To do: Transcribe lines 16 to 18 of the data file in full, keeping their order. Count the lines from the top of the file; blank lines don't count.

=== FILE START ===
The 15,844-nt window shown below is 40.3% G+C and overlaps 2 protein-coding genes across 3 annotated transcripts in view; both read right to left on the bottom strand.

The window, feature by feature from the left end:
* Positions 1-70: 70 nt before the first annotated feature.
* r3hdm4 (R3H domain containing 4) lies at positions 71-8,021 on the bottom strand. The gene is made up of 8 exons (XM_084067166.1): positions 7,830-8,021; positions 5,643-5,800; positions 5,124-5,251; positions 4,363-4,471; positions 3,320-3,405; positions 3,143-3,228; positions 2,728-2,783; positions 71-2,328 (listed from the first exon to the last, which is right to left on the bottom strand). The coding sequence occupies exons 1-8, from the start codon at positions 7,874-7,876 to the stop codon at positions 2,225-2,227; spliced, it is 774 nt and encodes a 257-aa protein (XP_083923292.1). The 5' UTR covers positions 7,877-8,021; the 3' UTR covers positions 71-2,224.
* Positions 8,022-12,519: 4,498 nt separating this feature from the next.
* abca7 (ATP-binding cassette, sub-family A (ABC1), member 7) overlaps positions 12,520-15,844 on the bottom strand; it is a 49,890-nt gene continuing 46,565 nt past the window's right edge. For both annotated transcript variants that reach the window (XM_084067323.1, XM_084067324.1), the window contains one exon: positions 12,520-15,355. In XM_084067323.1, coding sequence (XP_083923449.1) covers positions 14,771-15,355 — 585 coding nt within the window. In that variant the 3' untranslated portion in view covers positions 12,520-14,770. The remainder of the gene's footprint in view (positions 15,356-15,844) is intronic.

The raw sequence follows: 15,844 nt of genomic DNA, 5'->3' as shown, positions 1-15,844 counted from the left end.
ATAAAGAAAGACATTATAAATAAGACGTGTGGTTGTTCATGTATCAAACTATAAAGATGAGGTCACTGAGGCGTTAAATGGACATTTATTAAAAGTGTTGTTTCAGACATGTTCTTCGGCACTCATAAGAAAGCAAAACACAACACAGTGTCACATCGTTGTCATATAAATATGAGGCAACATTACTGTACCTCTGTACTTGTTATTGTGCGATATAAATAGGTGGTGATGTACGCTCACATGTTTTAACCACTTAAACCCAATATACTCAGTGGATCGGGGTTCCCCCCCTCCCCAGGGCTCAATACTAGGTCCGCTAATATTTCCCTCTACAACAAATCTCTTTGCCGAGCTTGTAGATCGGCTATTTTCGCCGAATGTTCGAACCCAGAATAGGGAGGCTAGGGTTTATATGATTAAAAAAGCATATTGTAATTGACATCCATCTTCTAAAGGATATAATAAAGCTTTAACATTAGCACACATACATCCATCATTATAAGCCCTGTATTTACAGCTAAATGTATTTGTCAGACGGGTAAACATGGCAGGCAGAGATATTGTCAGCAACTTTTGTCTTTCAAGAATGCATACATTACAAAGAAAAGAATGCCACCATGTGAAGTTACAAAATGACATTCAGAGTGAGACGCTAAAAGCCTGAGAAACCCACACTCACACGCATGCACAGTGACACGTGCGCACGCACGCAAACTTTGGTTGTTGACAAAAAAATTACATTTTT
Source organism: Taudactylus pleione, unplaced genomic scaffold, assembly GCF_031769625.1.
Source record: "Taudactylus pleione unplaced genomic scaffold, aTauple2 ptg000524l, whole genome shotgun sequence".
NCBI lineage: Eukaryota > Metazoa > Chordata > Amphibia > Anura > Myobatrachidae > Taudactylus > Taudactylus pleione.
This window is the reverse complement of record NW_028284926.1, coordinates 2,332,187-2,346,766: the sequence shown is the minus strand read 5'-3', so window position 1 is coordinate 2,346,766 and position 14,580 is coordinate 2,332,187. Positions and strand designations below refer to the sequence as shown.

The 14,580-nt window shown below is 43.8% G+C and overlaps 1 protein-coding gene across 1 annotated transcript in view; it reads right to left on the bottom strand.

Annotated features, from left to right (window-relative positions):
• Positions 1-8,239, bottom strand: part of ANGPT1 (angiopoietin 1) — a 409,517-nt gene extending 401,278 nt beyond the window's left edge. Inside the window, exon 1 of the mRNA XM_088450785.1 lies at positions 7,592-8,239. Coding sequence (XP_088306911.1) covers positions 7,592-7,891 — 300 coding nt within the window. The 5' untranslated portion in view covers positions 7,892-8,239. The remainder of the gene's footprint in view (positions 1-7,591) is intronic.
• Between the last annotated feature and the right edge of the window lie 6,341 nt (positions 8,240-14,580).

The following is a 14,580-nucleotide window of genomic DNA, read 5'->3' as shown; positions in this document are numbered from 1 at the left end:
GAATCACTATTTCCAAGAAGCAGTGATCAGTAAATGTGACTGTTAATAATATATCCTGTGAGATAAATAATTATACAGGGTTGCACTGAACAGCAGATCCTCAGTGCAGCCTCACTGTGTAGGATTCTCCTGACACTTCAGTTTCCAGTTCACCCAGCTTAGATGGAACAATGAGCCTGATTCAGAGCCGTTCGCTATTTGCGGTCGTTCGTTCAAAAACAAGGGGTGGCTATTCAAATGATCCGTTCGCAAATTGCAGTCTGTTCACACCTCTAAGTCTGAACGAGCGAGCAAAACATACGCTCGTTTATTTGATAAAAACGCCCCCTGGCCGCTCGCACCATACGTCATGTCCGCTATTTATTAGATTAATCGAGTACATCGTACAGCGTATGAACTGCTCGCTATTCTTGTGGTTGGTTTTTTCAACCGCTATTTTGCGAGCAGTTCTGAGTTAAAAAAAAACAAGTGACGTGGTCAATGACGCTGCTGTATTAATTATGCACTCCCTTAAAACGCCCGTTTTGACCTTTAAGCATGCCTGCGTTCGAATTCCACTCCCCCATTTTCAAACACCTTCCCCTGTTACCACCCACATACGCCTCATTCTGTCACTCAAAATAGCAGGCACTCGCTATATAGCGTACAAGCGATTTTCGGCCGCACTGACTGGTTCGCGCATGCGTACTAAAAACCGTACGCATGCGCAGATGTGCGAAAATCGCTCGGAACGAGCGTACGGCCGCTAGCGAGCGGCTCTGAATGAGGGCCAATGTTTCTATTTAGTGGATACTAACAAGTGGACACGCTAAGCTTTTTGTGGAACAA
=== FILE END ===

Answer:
• Between the last annotated feature and the right edge of the window lie 6,341 nt (positions 8,240-14,580).

The following is a 14,580-nucleotide window of genomic DNA, read 5'->3' as shown; positions in this document are numbered from 1 at the left end:
GAATCACTATTTCCAAGAAGCAGTGATCAGTAAATGTGACTGTTAATAATATATCCTGTGAGATAAATAATTATACAGGGTTGCACTGAACAGCAGATCCTCAGTGCAGCCTCACTGTGTAGGATTCTCCTGACACTTCAGTTTCCAGTTCACCCAGCTTAGATGGAACAATGAGCCTGATTCAGAGCCGTTCGCTATTTGCGGTCGTTCGTTCAAAAACAAGGGGTGGCTATTCAAATGATCCGTTCGCAAATTGCAGTCTGTTCACACCTCTAAGTCTGAACGAGCGAGCAAAACATACGCTCGTTTATTTGATAAAAACGCCCCCTGGCCGCTCGCACCATACGTCATGTCCGCTATTTATTAGATTAATCGAGTACATCGTACAGCGTATGAACTGCTCGCTATTCTTGTGGTTGGTTTTTTCAACCGCTATTTTGCGAGCAGTTCTGAGTTAAAAAAAAACAAGTGACGTGGTCAATGACGCTGCTGTATTAATTATGCACTCCCTTAAAACGCCCGTTTTGACCTTTAAGCATGCCTGCGTTCGAATTCCACTCCCCCATTTTCAAACACCTTCCCCTGTTACCACCCACATACGCCTCATTCTGTCACTCAAAATAGCAGGCACTCGCTATATAGCGTACAAGCGATTTTCGGCCGCACTGACTGGTTCGCGCATGCGTACTAAAAACCGTACGCATGCGCAGATGTGCGAAAATCGCTCGGAACGAGCGTACGGCCGCTAGCGAGCGGCTCTGAATGAGGGCCAATGTTTCTATTTAGTGGATACTAACAAGTGGACACGCTAAGCTTTTTGTGGAACAA